“No longer is the metro north region the dusty back door to Denver or the Tech Center,” Moss said in an email. “For many years, that is where the development dollars flowed. That’s now shifted and we’ve graduated into a booming metropolitan area where the north celebration party is just getting started.”
Ready to move to rapidly growing Thornton, CO? Give us a call to start your home search @ 720-593-2014.
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Check out this list of upcoming local fall festivals…
September Splendor in the Rockies: Weekends, September 1–30, 2017
Seeing the aspens change color is an annual Colorado event. Celebrate the season in Gunnison and Crested Butte, where the state’s largest aspen stand (along Kebler Pass) puts out a riot of color in September. Self-guided tours, farmers’ markets, art walks, a harvest festival, mountain-bike tour and more make the month especially merry.
Downtown Boulder’s Fall Fest: Sept. 15–17, 2017
Boulder‘s autumn fest lines up music performances, a beer garden, local food vendors, a children’s carnival and more along the city’s beloved and bustling Pearl Street Mall.
Oktoberfest Denver: Sept. 22–23 & Sept. 29–30, 2017
Oktoberfests around the world are largely about beer, but downtown Denver’s autumn celebration turns out fun for the whole family with a daschund derby that has to be seen to be believed, costume contests, food booths, polka dancing and live music.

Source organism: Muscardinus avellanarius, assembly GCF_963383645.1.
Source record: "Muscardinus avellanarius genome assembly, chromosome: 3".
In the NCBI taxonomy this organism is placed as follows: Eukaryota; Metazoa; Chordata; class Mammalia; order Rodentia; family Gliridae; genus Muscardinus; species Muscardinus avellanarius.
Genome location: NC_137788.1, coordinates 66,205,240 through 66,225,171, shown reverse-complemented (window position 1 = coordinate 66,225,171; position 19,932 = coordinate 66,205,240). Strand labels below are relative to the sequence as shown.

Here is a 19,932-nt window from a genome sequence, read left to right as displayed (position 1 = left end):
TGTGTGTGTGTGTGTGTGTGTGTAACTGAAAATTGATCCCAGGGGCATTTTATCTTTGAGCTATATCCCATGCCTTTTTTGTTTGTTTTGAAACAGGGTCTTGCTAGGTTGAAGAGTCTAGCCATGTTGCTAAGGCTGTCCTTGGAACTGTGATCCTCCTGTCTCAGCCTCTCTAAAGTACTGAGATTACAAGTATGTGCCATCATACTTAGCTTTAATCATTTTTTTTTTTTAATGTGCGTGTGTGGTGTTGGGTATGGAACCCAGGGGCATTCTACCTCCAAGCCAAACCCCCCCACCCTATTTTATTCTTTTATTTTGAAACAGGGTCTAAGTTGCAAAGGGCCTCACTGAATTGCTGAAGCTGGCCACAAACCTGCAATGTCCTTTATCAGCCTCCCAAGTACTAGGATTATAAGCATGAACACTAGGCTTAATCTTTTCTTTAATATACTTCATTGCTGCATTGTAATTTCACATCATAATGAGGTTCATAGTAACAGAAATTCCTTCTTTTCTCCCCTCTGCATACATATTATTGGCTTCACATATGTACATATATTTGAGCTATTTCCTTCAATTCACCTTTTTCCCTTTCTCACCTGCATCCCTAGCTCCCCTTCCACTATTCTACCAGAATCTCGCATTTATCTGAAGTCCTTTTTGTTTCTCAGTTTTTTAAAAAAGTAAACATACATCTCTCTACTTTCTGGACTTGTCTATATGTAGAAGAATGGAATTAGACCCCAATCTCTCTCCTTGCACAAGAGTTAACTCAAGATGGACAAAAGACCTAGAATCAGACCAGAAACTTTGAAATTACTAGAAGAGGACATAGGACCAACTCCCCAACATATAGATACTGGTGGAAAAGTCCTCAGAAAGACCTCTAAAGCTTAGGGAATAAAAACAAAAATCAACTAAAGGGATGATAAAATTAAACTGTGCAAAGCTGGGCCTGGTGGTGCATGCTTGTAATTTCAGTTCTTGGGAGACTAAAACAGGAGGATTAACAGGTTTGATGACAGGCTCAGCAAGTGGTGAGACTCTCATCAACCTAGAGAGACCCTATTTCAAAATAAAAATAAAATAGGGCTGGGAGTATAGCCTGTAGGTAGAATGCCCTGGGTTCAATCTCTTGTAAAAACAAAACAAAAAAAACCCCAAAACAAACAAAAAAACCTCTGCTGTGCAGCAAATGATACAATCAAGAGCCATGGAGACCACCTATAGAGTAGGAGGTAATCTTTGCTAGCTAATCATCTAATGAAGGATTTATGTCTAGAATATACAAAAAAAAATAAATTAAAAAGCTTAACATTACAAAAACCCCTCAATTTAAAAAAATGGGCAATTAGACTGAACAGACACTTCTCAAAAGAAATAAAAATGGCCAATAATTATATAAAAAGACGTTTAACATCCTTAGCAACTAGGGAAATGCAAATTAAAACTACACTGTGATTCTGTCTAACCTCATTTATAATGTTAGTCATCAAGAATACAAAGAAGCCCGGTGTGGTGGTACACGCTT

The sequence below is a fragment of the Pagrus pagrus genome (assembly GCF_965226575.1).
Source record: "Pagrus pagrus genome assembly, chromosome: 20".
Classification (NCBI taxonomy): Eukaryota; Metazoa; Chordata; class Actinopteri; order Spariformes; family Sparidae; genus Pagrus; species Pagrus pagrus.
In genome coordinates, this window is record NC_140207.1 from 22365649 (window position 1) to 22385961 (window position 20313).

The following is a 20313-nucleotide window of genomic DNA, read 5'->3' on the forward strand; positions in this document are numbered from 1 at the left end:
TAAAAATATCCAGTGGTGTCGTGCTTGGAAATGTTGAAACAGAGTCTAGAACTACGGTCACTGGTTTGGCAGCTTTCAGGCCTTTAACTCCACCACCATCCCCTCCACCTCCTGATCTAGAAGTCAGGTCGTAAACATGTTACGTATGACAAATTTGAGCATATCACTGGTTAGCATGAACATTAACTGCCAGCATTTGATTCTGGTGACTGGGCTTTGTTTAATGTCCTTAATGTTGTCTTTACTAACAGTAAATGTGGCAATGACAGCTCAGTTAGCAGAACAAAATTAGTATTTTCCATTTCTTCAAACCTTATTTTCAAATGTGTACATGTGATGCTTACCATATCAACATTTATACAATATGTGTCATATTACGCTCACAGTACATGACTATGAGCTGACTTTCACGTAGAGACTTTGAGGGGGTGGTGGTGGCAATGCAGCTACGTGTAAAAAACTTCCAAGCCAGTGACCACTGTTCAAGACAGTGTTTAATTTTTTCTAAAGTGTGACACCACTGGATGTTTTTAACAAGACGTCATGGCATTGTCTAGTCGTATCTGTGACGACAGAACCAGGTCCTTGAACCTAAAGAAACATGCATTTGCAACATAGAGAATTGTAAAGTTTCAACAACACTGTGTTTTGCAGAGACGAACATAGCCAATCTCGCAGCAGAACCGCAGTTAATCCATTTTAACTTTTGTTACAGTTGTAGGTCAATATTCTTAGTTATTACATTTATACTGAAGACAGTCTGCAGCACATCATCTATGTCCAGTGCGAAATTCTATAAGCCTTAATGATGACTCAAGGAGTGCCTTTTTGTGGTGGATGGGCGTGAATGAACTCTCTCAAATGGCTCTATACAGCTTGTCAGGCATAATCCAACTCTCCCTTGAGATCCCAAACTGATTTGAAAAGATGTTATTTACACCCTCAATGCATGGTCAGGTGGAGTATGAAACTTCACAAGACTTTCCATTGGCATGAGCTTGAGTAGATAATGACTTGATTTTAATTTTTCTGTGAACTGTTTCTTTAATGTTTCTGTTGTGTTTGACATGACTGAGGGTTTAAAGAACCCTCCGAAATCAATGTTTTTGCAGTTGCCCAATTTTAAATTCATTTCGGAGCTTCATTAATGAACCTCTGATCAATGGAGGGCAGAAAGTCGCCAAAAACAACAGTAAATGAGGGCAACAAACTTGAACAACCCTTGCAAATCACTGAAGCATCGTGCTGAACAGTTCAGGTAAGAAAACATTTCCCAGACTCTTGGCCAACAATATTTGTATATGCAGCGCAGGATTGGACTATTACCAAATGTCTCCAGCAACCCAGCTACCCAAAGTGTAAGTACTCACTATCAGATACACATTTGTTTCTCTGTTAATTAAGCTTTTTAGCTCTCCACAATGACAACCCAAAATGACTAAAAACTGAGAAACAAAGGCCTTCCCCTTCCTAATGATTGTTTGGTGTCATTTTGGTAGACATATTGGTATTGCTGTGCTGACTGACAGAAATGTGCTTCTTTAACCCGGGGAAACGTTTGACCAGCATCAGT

Mountain Harvest Festival: Sept. 21–24, 2017
Colorado’s Western Slope town of Paonia covers all the festival bases at their annual celebration of harvest with live concerts, farmers’ markets, beer and wine tasting, a chili cook-off, arts and crafts, and farm tours. The bounty from locally owned orchards, ranches and farms brings in revelers from all over surrounding Delta County.
Elk Fest: Sept. 30–Oct. 1, 2017
The beautifully haunting bugle of a bull elk is unmistakable, and every October spectators head to Estes Park to experience the phenomenon. The elk gather there, at the edge of Rocky Mountain National Park, to show off for their ladies during the start of the rutting (breeding) season. At Elk Fest, you can learn about these beasts’ behavior, observe them in their natural habitat, participate in a bugling contest and see performances by American Indians.
Chile & Frijoles Festival: Sept. 22–24, 2017